Not everyone will have an eye emergency, but everyone should know what to do in case of one. An eye emergency includes cuts and scratches to the eye, eye infections, foreign objects in the eye, burns, chemical exposure and eye injuries. Knowing what to do when an eye emergency happens can mean the difference between losing your vision and keeping it. Find out what the most common eye emergencies are and what to do when an eye emergency happens!
2.5 million eye emergencies occur annually resulting in about 50,000 experiencing partial or permanent loss of vision. That is a seriously high statistic. 90% of eye injuries can be prevented by using protective eyewear, according to the American Academy of Ophthalmology (AAO). Prevention is key.
Accidents involving household products (a.k.a. chemicals) cause around 125,000 of the eye injuries mentioned in the above statistic, according to the (AAO). Most cases involve small children exposed to household chemicals or sharp objects that weren’t put out of their grasp.
In fact, it is the young that have proven to be most at risk for eye emergencies. Those aged 0-18 have the highest number of eye emergency hospital visits from either an eye injury or eye condition, says the Centers for Disease Control and Prevention (CDC).
In order to curb some of the fear that accompanies eye emergencies, be prepared with the knowledge of what to do when they strike.
Most eye emergencies fall into certain categories that can be thwarted with protective eyewear. Trauma, chemical injury, corneal injuries/foreign object in the eye and eye/eyelid lacerations are the most common categories of eye emergencies that we will discuss in more detail below.
Eye trauma doesn’t always produce immediate signs of injury. Think of how a black eye trauma progresses. A blow to the eye will produce some blackness, but the bruising doesn’t typically show for hours after the hit. Direct trauma to the face or eyes triggers bleeding under the skin in the tissues. With a black eye, the bruise colors can range from black to purple, green, yellow or just plain red.
If the bruising doesn’t dissipate after time, or if it is accompanied by persistent pain, and/or changes in vision, you should be evaluated immediately. When the eye is directly hit, this can result in blood inside the front of the eye (so a bloody eye where blood vessels have popped). This is referred to as a “hyphema”. This is more serious than a black eye, as the pressure and buildup of fluid or blood can cause serious damage to different parts of the eye that promote visual acuity. If you have a bloody eye, contact us immediately.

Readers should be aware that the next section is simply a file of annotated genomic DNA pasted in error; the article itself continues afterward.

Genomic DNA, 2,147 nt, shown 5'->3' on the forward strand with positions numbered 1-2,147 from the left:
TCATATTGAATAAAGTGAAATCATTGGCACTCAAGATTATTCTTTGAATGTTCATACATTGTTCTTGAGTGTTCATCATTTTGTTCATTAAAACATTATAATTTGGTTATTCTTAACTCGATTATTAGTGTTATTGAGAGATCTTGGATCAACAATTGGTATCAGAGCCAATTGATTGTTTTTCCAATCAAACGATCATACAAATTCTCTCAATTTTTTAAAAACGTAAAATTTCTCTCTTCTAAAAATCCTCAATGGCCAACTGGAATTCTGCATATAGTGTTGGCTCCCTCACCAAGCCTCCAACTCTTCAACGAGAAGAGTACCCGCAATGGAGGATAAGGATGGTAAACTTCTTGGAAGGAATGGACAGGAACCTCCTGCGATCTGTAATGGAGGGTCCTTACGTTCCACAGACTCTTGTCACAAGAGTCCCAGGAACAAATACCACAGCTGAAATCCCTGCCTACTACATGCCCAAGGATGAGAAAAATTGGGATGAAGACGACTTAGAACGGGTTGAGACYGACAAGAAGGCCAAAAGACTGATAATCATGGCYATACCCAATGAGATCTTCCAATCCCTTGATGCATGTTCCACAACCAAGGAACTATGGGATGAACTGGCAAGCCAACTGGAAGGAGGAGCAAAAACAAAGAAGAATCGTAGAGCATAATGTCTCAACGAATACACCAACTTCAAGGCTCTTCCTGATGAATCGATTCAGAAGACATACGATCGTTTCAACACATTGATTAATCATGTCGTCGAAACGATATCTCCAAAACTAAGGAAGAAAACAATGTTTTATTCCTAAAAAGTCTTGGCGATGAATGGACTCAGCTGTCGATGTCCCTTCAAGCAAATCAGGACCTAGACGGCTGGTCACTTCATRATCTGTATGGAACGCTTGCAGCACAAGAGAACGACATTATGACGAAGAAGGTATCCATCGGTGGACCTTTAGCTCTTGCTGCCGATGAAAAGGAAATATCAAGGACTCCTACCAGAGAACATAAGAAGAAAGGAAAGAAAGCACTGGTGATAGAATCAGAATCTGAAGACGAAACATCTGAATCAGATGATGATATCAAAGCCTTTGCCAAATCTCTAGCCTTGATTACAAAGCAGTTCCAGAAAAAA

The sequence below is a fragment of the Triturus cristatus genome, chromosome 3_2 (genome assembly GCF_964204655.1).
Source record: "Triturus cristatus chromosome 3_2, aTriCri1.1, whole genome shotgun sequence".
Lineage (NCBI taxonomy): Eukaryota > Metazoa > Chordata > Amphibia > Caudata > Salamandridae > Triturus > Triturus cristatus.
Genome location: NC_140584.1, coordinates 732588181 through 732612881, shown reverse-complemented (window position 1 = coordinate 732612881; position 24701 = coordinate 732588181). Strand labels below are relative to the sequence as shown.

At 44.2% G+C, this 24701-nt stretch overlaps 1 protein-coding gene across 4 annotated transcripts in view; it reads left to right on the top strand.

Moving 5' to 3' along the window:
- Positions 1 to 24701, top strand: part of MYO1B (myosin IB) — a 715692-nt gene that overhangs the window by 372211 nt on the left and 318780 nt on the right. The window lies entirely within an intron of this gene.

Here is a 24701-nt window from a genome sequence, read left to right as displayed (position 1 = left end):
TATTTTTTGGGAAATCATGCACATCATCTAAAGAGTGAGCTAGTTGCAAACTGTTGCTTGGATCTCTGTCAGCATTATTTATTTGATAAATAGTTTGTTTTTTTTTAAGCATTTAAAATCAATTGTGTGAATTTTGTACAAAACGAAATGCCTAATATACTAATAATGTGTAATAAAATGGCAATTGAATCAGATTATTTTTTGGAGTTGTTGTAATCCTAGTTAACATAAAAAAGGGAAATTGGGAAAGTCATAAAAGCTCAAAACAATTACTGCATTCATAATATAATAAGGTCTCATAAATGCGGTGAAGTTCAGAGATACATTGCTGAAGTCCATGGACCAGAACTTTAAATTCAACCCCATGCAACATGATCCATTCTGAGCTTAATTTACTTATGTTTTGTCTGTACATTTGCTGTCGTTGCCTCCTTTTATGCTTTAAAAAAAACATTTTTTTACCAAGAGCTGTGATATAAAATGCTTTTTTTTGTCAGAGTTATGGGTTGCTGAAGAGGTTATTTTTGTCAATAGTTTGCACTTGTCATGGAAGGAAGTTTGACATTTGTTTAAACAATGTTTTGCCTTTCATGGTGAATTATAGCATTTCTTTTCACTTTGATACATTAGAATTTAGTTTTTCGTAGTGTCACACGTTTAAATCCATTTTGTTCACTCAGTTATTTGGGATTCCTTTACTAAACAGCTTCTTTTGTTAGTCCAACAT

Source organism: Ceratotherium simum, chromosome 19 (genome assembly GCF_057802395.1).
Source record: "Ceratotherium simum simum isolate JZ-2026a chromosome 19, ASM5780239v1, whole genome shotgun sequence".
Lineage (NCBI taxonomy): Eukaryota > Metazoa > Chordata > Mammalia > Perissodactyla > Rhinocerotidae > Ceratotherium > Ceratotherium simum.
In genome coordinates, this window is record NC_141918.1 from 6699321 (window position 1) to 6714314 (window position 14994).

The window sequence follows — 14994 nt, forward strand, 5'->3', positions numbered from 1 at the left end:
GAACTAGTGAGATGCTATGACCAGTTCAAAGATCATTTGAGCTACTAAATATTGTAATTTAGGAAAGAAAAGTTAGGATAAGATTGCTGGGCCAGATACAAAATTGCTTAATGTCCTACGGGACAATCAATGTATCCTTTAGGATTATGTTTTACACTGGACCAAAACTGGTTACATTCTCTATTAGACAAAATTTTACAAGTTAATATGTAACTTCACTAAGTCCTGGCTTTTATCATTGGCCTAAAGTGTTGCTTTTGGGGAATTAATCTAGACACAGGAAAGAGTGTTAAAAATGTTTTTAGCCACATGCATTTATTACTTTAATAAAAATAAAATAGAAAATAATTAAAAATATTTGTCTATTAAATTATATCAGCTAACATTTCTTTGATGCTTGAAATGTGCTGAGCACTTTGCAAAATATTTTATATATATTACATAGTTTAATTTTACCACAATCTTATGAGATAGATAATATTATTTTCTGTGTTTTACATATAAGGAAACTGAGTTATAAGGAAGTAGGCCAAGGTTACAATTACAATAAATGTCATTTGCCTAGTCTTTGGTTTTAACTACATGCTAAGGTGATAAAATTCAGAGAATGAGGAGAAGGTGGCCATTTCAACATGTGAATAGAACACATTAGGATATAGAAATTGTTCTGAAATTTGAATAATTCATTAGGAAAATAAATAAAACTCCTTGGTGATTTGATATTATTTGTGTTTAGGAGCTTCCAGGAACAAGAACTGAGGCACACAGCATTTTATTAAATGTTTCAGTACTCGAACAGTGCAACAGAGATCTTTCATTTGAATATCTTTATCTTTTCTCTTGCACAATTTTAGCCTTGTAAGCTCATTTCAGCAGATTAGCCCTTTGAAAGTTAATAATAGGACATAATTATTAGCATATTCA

Chemical eye injuries pose some of the most serious of risks to your vision. If chemicals have entered your eye(s), immediately flush out the eye with large quantities of clean water or salt water (such as a saline solution. Washing as much of the chemical out of the eye is a vital part of ending injury to the eye and to your sight.
Professional evaluation of a chemical injuries to the eye should NEVER be delayed especially if the injured party is a child since eye development continues until about age 10.
Not only can household chemicals and products (think cleaning products, garden chemicals, solvents, etc.) cause eye injuries, but even fumes and aerosols can cause chemical burns to the tissues of the eye.
Use protective eyewear when handling household chemicals. Safeguard your home by putting all household products that are poisonous or harmful to children locked up and out of reach. Furthermore, assign age-appropriate household cleaning jobs to kids and give them natural products to use instead of chemically-laden ones.
Acid burns to the eye can usually be reversed if you get immediate help. Some chemicals will damage the delicate tissues of the eye beyond repair, so prepare and protect those you love from the dangerous results of chemical injuries to the eye.
The cornea of the eye is the sensitive transparent tissue covering the front part of the eye. One of the most common ways that corneal injuries occur in the eye is from rubbing the eye when a dust, sand, or an eyelash enters it. Rubbing the eye with these foreign objects present can cut the cornea causing symptoms like: redness, pain that is persistent, sensitivity to light or a visible cut.
Larger objects in the eye can seriously damage and destroy vision if the object enters the cornea or lens. High-speed object trauma can do even more damage. Children are more prone to putting objects in their eyes when playing, so put sharp objects out of reach. Again, prepare and protect. Think of worst-case scenarios before they happen and protect your house and family accordingly.
Eyelids lacerations are less common, but they happen. Especially in sports, work-related activities, hobbies or car accidents. Some cuts can go all the way through the eyelid. If your eye receives a laceration, first, call us. By consulting with a professional, you can prevent infections and further damage to the eyes.
Need some more advice for keeping your eyes safe and healthy? Our Denver optometrists will educate you on eye health and help you with wellness goals. A comprehensive exam can give you a pulse on where your eye health is currently. Call us at: 303-333-2800 today to make an appointment. Our friendly staff is excited to meet you and help you with your vision needs!